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Black Earth: The Holocaust as History and…
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Black Earth: The Holocaust as History and Warning (2015)

by Timothy Snyder

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    Hitler's World View: A Blueprint for Power by Eberhard Jäckel (2wonderY)
    2wonderY: Both attempt to analyze and explicate Hitler's internal logic on the Jewish question.
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Timothy Snyder's book "Black Earth: The Holocaust as History and Warning" attempts to place Hitler and Nazi Germany within a political and cultural context. Starting with Hitler's "Mein Kampf" and tracing how Hitler's opinions expressed there found fruition in the Nazi state, Snyder explains how Hitler's negative views of Jews became one of the main thrusts for his government in conquering neighboring countries and working with the Soviet Union, before finally invading Poland and threatening the Soviet state. The author carefully illustrates how people who once collaborated the Soviet government to kill or deport ethnic Poles and Ukrainians were easily swayed, both by personal and state rhetoric to turn their attentions to the Jews of Eastern Europe.

So often we hear, "How could this have happened?" when talking about the Holocaust. Snyder's book clearly lays out the Nazi strategy when it comes to dismantling countries and governments and how they were able to use the past misdeeds of a population to convince them that they were doing the right thing. Snyder describes how Hitler's methods could be used again during our time to lead to even greater death and so reminds us that those who do not understand and forget what has happened in the past are doomed to repeat it.

Julie K. / Marathon County Public Library
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( )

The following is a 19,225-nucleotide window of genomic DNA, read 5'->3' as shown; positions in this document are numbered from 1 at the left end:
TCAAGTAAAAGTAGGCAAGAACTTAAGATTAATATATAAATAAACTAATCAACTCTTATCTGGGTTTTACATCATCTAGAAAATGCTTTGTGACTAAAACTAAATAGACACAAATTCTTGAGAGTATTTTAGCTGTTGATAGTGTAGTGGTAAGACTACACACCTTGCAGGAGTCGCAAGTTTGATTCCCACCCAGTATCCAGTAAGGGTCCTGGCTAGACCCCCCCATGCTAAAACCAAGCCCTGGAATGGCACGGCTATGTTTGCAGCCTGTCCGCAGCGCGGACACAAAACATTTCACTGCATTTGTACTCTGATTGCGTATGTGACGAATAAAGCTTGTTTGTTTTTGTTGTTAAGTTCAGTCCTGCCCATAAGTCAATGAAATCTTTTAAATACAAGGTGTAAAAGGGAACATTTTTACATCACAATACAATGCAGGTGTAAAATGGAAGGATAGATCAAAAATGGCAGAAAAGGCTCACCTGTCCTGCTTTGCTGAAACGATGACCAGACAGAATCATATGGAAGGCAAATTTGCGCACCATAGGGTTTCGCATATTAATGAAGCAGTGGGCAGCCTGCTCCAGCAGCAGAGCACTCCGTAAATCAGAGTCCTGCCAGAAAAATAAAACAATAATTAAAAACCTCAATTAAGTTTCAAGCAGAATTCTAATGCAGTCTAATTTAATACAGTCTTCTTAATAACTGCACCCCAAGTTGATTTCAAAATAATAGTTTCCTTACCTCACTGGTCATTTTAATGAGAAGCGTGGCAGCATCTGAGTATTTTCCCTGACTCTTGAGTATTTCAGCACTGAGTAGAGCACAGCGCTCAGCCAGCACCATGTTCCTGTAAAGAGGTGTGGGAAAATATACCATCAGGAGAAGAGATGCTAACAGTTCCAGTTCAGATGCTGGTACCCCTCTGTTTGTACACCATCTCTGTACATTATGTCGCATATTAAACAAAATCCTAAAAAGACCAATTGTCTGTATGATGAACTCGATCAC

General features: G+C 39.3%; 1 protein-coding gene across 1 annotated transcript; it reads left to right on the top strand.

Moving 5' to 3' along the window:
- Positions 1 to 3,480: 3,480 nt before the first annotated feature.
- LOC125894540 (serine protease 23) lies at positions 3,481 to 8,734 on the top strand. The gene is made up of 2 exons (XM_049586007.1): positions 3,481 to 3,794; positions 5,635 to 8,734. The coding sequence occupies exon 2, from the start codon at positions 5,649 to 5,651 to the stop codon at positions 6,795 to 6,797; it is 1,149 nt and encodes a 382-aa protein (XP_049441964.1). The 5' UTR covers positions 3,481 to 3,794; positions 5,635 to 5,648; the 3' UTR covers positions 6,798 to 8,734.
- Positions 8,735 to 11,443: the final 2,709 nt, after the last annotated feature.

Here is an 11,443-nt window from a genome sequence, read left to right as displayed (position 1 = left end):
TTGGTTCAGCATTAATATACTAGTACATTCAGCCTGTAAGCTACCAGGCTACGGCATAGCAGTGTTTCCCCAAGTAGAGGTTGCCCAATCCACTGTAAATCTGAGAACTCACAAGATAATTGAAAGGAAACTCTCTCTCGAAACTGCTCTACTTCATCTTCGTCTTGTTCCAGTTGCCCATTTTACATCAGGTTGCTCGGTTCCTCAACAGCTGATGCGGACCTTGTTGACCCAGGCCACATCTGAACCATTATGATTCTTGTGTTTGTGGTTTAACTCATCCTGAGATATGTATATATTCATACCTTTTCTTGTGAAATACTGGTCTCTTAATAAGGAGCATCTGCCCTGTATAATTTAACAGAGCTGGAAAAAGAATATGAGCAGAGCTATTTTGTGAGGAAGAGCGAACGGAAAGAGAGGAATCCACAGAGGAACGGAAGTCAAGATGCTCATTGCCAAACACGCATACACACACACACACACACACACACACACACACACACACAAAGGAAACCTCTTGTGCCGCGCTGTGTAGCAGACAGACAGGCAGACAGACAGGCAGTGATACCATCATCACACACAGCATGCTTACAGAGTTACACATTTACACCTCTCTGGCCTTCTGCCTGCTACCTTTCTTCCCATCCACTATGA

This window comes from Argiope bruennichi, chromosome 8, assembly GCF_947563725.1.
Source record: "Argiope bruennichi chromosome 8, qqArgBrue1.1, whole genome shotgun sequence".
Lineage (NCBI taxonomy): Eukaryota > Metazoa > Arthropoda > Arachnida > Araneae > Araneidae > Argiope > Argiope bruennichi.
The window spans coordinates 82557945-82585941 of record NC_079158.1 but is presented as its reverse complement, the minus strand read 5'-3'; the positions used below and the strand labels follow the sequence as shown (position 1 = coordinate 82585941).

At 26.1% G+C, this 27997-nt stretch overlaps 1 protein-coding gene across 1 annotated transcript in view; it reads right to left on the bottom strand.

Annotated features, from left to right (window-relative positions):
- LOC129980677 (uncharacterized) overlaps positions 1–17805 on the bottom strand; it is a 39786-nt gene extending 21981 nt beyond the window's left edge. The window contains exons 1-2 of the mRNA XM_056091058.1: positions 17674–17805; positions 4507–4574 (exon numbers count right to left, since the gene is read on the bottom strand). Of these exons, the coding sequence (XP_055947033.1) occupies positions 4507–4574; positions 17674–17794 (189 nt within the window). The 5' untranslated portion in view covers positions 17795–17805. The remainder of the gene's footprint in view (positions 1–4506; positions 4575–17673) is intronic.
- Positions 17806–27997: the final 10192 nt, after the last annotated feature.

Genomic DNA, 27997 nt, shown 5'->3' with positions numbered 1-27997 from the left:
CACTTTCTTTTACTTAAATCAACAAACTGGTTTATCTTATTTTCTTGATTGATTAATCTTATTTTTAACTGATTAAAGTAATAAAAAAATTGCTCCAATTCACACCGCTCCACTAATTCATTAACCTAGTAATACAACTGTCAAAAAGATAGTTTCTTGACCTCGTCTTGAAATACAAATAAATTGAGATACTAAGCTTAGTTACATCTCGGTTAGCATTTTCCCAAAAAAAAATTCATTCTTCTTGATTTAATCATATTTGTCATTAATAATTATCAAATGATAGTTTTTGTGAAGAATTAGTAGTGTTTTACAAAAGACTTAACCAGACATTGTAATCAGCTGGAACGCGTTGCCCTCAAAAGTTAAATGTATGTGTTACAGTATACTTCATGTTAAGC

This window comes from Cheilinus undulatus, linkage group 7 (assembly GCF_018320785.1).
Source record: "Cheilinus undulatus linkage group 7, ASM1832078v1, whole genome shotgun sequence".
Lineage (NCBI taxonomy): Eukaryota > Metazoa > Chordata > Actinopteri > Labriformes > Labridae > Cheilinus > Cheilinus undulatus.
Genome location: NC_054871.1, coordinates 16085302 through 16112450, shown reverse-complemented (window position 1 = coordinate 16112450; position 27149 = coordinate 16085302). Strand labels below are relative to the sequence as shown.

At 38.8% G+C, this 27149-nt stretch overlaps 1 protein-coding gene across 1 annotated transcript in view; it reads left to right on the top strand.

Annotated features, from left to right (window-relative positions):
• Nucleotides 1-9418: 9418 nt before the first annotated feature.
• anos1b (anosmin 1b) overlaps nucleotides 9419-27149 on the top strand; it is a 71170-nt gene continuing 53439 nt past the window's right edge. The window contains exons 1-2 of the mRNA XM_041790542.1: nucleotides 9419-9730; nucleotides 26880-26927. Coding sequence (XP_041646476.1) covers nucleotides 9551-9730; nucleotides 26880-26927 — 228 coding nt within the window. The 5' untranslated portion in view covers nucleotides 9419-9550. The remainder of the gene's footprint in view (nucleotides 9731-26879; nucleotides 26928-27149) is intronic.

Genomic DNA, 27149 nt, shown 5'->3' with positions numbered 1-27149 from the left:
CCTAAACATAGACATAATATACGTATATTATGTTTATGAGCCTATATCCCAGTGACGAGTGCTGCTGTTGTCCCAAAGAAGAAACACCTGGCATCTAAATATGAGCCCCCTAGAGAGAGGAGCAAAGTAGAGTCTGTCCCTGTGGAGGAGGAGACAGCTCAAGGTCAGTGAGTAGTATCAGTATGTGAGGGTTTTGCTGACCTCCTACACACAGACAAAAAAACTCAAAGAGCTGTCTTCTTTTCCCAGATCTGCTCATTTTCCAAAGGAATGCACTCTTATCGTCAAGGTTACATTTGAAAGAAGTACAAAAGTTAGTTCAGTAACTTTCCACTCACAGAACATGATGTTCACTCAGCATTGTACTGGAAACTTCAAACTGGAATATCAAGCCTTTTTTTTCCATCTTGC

mcpl.wausau | Sep 25, 2017 |
This is a book about the idea of the Holocaust more than its mechanics, though it emphasizes again and again that those who killed Jews also killed non-Jews and vice versa, and that the killers were never willing to kill Jews but not non-Jews, though they did sometimes save specific people. I was struck by the pre-war idea of “Madagascar” as a place for the Jews—to non-Jewish Poles it was a real place to which Jews could be expelled, while to Hitler it was “a bookmark in a burning book,”a symbol of the plan to eliminate Jews entirely. Although Snyder doesn’t explicitly engage with Arendt, he emphasizes that the Nazis found that the simplest way to deny the protection of the state to Jews was to destroy the state. Stateless Jews, by and large, did not survive the Holocaust; Jews who were part of functioning states, even states occupied by the Nazis, were much more likely to survive (even the Jews deported from France were mostly not French Jews but rather refugees from other states; German Jews were more likely to survive than Polish Jews, because the Nazis held that Poland was never a legitimate state). Snyder takes from this the lesson that citizenship—recognition as a person by the state—is an essential barrier against genocide, which ought to worry Americans in the present climate. ( )